Urban cycling, while good for the environment, may pose a risk your health, a new Dublin study has found.
Cycling in congested cities could do more harm than good to your heart and lungs, due to the breathing in of dangerous pollutants in the air, the study found.
While pedestrians are exposed as well, cyclists exert themselves more and breathe more heavily, which increases their risk, The Australian reports. Problems include breathing in exhaust fumes as well as tiny particles generated by vehicle brakes and tires.
The study, led by Marguerite Nyhan of Trinity College, recruited 32 fit, healthy cyclers who opted for mostly traffic-free routes. A separate 2011 U.K. study also found that urban cyclists may be inhaling high levels of black soot. The University of London study found that urbanites who cycled to work had 2.3 times more black carbon in their lungs than pedestrians.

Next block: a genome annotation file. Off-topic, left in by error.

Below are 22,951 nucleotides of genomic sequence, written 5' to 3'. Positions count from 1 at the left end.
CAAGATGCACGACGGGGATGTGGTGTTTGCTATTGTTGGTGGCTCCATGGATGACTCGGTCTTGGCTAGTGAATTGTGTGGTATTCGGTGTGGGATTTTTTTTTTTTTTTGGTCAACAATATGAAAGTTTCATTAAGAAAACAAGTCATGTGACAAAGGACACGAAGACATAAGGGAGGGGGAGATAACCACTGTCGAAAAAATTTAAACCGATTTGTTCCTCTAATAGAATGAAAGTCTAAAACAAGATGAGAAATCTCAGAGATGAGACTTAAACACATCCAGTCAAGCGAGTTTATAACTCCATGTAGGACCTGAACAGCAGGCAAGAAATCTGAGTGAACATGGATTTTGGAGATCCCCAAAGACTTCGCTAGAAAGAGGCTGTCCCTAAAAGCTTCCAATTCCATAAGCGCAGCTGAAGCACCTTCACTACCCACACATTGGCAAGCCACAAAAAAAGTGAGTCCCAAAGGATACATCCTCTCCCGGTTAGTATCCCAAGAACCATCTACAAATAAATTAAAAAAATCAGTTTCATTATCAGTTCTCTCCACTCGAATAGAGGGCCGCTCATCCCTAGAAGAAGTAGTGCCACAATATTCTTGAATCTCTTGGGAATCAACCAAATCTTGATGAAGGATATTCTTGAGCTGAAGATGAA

Previous research has shown that black carbon is linked to a wide range of serious health issues, including reduced lung function and a higher risk of respiratory diseases and heart attacks. What's an avid city cyclist to do? Consider using a facemask, which experts told the BBC could be an effective way of reducing exposure, as long as the mask fits correctly.
Previous studies carried out in Beijing have found that wearing a well-fitted face mask could reduce risks of exposure to particulate pollution, the report said. Also, opt for roads with less traffic, or travel during times of day when there is less congestion, and avoid riding behind diesel-powered buses or trucks.
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